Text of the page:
It is not clear what this passage means. It may be an attempt by Petitioner to argue his post-conviction relief counsel was ineffective such that the default of his claims involving IAC of trial and appellate counsel should be excused. The Magistrate Judge, understandably, did not interpret this passage or any other aspect of Petitioner's filings as making such an argument. Instead, the Magistrate Judge looked to the underlying record and determined Petitioner failed to exhaust his claims and the claims were all procedurally defaulted.
Petitioner filed objections to the R&R but those objections do not point out specific flaws in the Magistrate Judge's analysis. Instead, Petitioner made only general objections. Such objections have "the same effect as would a failure to object." Warling v. Ryan, 2013 WL 5276367, at *2 (D. Ariz. Sept. 19, 2013). That is, general objections-just like a failure to object-mean the Court need not conduct any review of the R&R. Despite the lack of appropriate objections, the Court called for supplemental briefing regarding Petitioner's alleged default of all of his claims. (Doc. 14). In their supplemental brief, Respondents claim Petitioner failed "to plead and prove" a basis for excusing the procedural default of his claims. (Doc. 16 at 1). Thus, Respondents request the Court enforce the procedural default of all of the claims. Petitioner did not file a supplemental brief.
IV. Analysis of Claims
The R&R concluded Petitioner did not properly exhaust his claims and, therefore, all his claims are procedurally defaulted. The R&R is correct but the Court differs slightly in the path it takes to reach this conclusion.
Petitioner did not present to the state courts the IAC theories he has set forth in his federal petition. Thus, the crucial issue is whether there are grounds for excusing Petitioner's default of his current claims. The Supreme Court and Ninth Circuit have created a special rule excusing the default of IAC claims. That rule states "[i]nadequate assistance of counsel at initial-review collateral proceedings may establish cause for a prisoner's procedural default of a claim of ineffective assistance at trial" or on direct appeal. Martinez v. Ryan, 132 S.Ct. 1309, 1315 (2012); Nguyen v. Curry, 736 F.3d 1287, 1296 (extending Martinez to "appellate-counsel IAC"). To take advantage of this rule, a petitioner must "demonstrate that the underlying ineffective-assistance-of-trial [or appellate]-counsel claim is a substantial one, which is to say that the [petitioner] must demonstrate that the claim has some merit." Martinez, 132 S.Ct. at 1318. Thus, in a situation of alleged default, the Court must look to the merits of the claim to determine whether the default should be enforced. See Sexton v. Cozner, 679 F.3d 1150, 1157-58 (9th Cir. 2012) (explaining court must look to trial counsel's performance to determine whether post-conviction counsel's failure to raise IAC-of-trial-counsel constituted IAC-of-post-conviction-counsel such that procedural default should be excused). If an examination of the merits shows the claim is "substantial, " the Court cannot enforce the procedural default.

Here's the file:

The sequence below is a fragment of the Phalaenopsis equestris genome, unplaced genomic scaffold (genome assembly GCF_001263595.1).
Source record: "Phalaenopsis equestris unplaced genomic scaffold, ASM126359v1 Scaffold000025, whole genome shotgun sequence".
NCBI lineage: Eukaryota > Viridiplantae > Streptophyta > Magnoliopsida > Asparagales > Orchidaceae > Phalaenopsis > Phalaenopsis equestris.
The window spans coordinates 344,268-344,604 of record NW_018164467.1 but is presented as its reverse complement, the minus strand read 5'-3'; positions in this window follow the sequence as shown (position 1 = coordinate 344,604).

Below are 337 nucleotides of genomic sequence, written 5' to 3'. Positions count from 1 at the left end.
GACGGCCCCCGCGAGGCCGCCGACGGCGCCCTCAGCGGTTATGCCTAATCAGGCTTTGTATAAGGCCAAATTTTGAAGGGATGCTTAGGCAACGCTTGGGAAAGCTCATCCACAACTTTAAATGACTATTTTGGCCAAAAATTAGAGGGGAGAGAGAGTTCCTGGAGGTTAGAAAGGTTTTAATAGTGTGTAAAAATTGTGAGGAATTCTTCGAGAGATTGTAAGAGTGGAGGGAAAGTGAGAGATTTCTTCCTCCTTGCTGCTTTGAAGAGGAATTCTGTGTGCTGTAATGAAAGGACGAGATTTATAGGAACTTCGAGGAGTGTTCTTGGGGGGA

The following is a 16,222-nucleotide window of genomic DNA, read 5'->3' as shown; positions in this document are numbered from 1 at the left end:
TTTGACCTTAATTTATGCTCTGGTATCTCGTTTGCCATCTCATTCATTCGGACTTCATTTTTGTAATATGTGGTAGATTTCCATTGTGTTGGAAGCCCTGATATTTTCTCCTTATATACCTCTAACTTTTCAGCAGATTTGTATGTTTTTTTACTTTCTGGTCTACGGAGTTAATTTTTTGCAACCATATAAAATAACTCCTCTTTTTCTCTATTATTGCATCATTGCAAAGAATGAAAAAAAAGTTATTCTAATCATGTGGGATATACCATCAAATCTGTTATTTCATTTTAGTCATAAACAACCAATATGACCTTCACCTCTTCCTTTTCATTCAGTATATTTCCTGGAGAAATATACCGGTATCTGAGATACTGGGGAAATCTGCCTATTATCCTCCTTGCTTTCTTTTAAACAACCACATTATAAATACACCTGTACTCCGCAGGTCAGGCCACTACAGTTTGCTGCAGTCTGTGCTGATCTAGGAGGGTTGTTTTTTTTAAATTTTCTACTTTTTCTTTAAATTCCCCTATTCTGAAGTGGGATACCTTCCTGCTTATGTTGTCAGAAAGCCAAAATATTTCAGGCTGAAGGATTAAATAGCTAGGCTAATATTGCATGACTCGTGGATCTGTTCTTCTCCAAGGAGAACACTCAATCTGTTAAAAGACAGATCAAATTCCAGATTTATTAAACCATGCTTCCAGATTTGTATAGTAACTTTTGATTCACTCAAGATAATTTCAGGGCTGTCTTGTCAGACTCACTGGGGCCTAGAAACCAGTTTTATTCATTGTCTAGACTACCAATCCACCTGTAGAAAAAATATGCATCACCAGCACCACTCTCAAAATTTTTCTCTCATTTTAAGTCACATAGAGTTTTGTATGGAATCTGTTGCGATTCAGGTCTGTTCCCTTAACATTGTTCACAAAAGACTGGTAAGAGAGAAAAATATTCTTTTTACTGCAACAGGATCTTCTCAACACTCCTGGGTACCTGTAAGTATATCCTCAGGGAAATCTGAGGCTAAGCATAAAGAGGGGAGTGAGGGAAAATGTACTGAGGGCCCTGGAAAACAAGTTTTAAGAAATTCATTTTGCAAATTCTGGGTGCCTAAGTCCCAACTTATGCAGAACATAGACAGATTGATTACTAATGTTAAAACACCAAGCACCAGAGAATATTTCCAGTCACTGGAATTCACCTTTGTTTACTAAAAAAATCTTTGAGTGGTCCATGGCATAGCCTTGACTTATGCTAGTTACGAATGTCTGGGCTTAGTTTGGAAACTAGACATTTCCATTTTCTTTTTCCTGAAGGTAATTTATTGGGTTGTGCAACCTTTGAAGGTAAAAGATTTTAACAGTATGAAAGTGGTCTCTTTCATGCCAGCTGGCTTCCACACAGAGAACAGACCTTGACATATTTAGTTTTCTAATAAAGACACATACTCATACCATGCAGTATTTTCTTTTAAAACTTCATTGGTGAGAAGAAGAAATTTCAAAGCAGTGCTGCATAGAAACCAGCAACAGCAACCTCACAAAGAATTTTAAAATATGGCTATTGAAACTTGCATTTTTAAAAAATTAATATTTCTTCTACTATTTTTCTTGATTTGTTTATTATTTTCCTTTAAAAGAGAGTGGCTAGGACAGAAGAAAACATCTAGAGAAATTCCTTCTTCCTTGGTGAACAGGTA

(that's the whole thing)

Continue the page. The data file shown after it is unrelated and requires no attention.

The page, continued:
Because the petition might have attempted to raise the rule outlined above, the Court will look to the merits of the underlying claims. The merits of Petitioner's various IAC claims are subject to the same standard: "To establish an ineffective assistance of counsel claim, [Petitioner] must show: (1) that counsel's performance was deficient; and (2) that the deficient performance prejudiced his defense." Sexton, 679 F.3d. at 1159. On the first prong, there is a strong presumption that counsel's performance was not deficient. Id. And on the second prong, there must be "a reasonable probability that, but for counsel's unprofessional errors, the result of the proceeding would have been different." Id. In other words, counsel's failures "undermine confidence in the outcome." Id.